In a report about the technology sector, he explains that investors should not rush in to buy the stock.
He says: “It looks like retail investors won’t be able to buy at launch. Should you rush in once it is floated? At whatever price you can get? No. The markets are very volatile right now, driven by the eurocrisis.”
Dennehy adds: “Remember the lesson of Groupon – they went to a premium of 55% on the first day of trading, and are now 45% below the offer price.”
Facebook is expected to be valued at over $100 billion (£62.7 billion) as a result of its initial public offering which will take place on May 18. On May 15, it raised the IPO price from $28 to $35 per share, to $34 to $38 per share.
There has also been commentary that Apple’s share price is a bubble and concern over its high representation in funds. The report explains that Apple’s share price is definitely not a bubble.
Dennehy says: “Real bubbles only exist in asset classes, not just in single share prices. The bubble prequisites of extreme investor and extreme valuation are also missing.”
He explains that there is not evidence of extreme demand for Apple stock from investors, which should not be confused with high demand for its products.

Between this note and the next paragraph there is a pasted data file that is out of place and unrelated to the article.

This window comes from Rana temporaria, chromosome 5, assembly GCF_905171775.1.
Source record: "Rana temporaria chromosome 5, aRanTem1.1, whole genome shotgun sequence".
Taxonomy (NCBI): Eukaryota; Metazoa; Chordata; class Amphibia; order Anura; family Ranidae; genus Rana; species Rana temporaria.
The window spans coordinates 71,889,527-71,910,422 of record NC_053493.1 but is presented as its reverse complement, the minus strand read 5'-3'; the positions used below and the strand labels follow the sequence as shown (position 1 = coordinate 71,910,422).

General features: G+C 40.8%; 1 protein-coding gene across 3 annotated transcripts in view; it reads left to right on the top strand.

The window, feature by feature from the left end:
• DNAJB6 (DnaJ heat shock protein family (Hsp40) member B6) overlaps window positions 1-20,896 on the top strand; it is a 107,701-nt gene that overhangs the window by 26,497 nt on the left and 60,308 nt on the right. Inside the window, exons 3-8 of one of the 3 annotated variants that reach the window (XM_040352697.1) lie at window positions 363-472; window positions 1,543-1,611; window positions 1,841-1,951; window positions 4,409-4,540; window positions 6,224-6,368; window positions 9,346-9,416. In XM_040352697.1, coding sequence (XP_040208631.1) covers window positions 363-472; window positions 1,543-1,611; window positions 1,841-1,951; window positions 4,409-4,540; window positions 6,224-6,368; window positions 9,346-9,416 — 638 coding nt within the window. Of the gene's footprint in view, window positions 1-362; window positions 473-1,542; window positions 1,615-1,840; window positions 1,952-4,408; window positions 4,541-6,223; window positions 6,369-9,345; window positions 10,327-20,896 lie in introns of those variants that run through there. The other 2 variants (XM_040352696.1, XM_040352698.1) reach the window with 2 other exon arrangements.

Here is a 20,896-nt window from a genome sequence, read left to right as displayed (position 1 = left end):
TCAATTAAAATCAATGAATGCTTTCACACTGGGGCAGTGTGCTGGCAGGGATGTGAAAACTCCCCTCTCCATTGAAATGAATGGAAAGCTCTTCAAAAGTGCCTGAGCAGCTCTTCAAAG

Dennehy says: “In terms of investor behavior, we see no evidence of extreme demand. Nor is the Apple valuation at extreme levels. Both need to be present for a bubble.”
His caveat is to beware of Apple because it is a big constituent of all funds.
Darius McDermott, managing director of Chelsea Financial Services, says that there have been questions over a bubble forming in technology sector as a result of the market hype surrounding Facebook.
He says: “LinkedIn’s IPO and inflated share price last year made people nervous and Renren, China’s equivalent to Facebook, saw its share price drop dramatically after it went public last year.”
McDermott adds: “I don’t think we will see another bubble. Back then, companies were merely burning through their cash and had little or no earnings to speak